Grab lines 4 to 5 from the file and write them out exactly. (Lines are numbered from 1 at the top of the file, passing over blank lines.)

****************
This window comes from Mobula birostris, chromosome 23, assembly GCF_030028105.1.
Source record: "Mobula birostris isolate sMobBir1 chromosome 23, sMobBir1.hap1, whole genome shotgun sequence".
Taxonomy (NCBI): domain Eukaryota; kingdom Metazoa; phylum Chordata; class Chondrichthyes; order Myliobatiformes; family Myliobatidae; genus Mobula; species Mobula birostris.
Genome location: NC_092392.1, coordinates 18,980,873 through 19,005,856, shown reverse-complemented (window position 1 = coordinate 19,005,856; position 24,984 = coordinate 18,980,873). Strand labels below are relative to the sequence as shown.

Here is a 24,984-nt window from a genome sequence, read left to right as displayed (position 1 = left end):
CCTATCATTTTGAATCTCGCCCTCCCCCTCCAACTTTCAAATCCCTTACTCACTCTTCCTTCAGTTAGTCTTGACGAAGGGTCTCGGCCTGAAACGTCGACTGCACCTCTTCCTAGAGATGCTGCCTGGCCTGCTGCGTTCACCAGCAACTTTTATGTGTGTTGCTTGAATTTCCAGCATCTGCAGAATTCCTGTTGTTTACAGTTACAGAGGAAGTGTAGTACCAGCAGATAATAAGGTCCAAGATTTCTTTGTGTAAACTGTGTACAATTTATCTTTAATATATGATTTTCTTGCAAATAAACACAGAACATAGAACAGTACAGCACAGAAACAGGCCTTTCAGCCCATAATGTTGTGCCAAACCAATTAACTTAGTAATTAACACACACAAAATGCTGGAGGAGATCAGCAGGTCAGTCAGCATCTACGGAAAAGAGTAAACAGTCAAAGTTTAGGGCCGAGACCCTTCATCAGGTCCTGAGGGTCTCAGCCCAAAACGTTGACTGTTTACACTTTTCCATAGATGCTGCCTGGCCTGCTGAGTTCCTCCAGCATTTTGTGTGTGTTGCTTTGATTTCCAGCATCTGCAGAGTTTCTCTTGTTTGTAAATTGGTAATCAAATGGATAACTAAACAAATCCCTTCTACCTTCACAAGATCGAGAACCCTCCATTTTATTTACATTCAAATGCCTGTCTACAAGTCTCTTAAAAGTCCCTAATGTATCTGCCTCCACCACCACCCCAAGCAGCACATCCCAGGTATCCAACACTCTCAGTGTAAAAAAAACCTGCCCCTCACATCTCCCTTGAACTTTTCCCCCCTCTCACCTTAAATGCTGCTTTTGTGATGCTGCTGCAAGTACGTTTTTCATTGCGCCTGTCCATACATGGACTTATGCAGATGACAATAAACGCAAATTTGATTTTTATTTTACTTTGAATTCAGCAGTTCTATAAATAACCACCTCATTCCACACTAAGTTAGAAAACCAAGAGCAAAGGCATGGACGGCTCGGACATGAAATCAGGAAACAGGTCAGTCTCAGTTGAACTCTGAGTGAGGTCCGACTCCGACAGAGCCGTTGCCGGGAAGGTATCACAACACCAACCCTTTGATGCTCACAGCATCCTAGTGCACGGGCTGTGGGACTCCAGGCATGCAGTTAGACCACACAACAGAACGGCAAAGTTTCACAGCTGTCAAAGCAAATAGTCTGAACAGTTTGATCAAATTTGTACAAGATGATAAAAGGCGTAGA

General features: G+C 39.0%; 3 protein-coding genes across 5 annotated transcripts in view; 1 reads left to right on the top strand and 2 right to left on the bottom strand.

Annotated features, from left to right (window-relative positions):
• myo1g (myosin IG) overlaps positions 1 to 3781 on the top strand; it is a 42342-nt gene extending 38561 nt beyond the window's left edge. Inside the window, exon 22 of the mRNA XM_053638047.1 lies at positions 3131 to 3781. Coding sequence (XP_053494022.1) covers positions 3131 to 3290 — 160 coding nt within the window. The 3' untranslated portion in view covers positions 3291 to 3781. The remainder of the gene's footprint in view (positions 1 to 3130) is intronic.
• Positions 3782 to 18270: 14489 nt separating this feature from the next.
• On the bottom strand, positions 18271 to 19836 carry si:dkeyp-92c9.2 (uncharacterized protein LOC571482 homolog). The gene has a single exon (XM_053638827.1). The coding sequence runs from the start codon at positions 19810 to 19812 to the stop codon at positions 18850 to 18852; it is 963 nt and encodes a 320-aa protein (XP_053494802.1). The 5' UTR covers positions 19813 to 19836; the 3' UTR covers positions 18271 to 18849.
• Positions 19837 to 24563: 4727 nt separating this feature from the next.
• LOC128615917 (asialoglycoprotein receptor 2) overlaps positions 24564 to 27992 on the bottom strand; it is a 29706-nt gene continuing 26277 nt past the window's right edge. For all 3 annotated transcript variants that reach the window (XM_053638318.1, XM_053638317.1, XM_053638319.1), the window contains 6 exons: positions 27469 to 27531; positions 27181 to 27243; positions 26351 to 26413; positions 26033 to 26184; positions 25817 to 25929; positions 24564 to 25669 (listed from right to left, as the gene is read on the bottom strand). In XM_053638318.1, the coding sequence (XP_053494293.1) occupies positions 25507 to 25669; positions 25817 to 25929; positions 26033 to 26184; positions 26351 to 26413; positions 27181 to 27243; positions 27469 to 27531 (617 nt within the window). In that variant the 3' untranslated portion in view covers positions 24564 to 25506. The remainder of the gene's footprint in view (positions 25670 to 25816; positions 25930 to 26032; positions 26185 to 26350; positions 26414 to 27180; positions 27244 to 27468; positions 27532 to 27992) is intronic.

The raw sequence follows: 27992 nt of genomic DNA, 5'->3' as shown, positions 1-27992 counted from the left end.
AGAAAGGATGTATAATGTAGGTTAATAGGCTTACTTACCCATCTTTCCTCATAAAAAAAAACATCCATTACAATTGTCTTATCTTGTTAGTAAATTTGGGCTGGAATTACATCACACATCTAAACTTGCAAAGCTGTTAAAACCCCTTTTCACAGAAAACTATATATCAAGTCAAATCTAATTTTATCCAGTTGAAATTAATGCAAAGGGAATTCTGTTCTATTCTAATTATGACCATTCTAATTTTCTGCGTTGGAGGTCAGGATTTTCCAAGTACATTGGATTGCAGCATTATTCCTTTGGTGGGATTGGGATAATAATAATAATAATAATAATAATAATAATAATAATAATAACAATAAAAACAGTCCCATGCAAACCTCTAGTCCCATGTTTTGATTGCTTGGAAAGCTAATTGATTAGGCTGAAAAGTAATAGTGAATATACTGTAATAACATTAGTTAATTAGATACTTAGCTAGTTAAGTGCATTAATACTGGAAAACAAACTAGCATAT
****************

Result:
Genome location: NC_092392.1, coordinates 18,980,873 through 19,005,856, shown reverse-complemented (window position 1 = coordinate 19,005,856; position 24,984 = coordinate 18,980,873). Strand labels below are relative to the sequence as shown.

Here is a 24,984-nt window from a genome sequence, read left to right as displayed (position 1 = left end):